Why get breast implants?
A woman might choose to get breast augmentation, or implants, for a variety of reasons.
For one, a younger woman might seek out breast augmentation because she had one breast that did not develop fully, and it's difficult for her to wear clothing without a visibly noticeable difference.
Other women might undergo breast augmentation because they want to increase their bust size. For example, a woman in her 20s might seek out the surgery once she has finished developing. Also, women in their 30s and older might want breast implants after having children and seeing their bodies change because of it.
The average cost of breast augmentation surgery is $3,543. That doesn't include the average fee for anesthesia, operating room facilities or other related expenses. It is generally not covered by insurance.
What happens during surgery?
You are usually placed under general anesthesia, meaning you'll be asleep.
Each surgeon will have a different technique for surgery. For example, one type of surgery involves cutting near a woman's armpit and placing the implant through a small cut. Another type of surgery involves cutting near the nipple. And some surgeons might cut in the crevice underneath the breast to place the implant.
Surgeons will also have different implant preferences. Some surgeons might use silicone gel implants while others might prefer saline. It's important to ask your surgeon any questions you have and play an active role in the decision-making process.
Does it hurt?
Some women say the pain after surgery is similar to the pain felt when their breasts were engorged while lactating.
Overall, the pain should not be terrible. You will likely have soreness where the surgeon made the incisions to insert your implants. It's generally an outpatient surgery, unless there's a complication with anesthesia.
What are the risk factors?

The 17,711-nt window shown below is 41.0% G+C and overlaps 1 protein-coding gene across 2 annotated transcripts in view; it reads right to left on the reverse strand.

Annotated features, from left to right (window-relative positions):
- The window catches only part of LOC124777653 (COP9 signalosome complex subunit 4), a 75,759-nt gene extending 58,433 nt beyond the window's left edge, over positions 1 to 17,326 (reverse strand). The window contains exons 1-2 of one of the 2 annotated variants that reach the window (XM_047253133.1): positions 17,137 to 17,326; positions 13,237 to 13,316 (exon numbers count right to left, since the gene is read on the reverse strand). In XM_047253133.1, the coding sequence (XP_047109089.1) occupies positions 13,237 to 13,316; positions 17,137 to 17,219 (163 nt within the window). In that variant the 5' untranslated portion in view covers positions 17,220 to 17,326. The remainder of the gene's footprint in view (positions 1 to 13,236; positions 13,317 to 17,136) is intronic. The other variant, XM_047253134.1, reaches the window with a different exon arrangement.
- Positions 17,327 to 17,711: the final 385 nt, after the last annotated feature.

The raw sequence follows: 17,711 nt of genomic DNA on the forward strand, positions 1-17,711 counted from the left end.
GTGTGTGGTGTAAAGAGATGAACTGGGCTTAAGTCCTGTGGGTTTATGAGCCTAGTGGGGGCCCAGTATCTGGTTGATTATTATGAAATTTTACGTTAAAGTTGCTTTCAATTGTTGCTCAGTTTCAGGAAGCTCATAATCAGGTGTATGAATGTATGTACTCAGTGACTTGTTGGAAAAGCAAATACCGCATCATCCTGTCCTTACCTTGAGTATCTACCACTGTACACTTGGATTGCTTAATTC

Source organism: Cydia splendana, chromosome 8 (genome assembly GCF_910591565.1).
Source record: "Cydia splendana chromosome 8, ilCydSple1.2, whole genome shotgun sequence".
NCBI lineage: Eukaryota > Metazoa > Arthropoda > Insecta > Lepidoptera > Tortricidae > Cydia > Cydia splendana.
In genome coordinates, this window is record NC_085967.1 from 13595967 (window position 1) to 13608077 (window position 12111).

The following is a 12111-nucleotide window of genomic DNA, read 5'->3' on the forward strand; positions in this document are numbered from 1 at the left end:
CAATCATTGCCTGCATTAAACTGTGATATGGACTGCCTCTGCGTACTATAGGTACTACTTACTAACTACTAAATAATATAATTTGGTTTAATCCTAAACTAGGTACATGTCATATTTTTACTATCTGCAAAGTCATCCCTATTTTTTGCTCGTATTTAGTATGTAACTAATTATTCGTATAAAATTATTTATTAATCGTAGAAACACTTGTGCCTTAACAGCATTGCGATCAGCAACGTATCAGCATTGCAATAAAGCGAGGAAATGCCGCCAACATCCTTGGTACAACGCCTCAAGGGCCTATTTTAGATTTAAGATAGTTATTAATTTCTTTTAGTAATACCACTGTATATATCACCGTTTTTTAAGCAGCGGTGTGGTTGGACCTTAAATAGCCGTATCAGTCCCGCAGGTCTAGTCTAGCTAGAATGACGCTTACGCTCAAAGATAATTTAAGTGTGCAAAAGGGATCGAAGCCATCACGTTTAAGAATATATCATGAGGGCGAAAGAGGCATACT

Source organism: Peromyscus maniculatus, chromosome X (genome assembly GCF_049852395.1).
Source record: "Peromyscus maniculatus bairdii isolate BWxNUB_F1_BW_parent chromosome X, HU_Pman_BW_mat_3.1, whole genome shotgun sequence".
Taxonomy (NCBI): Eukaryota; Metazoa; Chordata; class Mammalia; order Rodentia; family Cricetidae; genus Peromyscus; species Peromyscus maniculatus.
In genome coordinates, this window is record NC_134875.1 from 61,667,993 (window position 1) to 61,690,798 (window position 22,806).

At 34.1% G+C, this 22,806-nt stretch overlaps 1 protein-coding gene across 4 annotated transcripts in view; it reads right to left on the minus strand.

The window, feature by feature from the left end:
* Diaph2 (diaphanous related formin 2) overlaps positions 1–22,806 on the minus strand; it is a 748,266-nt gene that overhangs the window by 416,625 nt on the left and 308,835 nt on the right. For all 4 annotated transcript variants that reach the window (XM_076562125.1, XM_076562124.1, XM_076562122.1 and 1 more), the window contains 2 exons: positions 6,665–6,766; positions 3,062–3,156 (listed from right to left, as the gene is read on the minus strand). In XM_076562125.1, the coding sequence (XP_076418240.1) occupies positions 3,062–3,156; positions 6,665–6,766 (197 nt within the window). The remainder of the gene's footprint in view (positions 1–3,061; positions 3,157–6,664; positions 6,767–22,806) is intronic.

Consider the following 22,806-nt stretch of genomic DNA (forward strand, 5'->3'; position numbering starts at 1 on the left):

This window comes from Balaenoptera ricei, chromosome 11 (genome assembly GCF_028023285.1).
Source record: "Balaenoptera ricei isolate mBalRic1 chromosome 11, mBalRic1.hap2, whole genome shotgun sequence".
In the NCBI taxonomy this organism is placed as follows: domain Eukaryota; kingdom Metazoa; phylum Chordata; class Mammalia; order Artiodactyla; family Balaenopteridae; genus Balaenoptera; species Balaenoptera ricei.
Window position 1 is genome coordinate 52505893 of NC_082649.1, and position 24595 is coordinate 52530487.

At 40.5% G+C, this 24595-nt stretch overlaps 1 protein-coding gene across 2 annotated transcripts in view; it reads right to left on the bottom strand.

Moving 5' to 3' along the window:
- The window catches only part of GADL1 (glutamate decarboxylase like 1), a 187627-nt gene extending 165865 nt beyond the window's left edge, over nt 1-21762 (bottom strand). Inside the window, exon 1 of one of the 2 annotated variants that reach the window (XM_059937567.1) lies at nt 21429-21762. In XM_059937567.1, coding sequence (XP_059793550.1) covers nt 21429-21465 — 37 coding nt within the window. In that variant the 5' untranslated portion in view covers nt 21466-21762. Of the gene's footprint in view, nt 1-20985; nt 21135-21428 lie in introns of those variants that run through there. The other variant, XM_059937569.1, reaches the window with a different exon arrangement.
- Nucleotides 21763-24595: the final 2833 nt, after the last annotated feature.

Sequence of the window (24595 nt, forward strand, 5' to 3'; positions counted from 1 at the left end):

With any surgery, there's a risk of bleeding and infection. There's also a risk that you might not react well to anesthesia.
Some women will develop firm scar tissue over their implants that they will be able to feel through their breasts. This can sometimes require an additional surgery to remove the tissue.
Other risks include scarring that's visible for others to see, poor healing of the incisions, implant leakage or rupture, wrinkling of the skin over the implants and blood clots. It's important to ask your surgeon any questions you have about the risks associated with breast augmentation.
What's the recovery time?
Generally, you might be down for about two days with ice packs on your chest. Your surgeon might also have you take antibiotics. Depending on whether you're taking prescription pain drugs, you might be limited in whether you can drive a car for the first few days.
You usually will be able to shower about three days after surgery. You likely will want to sleep on your back for the first couple of weeks.
If you do desk work, you generally can return to work after about five days. If you have a more physical job, it could take a week to two weeks. After about three weeks, you should be able to return to your normal activities, including exercise routines that are more strenuous.
What's the follow-up?
Your surgeon likely will want to check on you 24 hours after surgery to ensure there isn't any bleeding. After about a week, you will get your stitches out.
Your surgeon might want to see you after a few months and then a year after surgery.
Breast implants do have a life span, and future surgery might be required. For some women, they will outlive the life of their breast implants. The average implant will last about 25 years.
Sources: Dr. Paul Silverstein, a plastic surgeon in Oklahoma City; National Institutes of Health; American Society of Plastic Surgeons.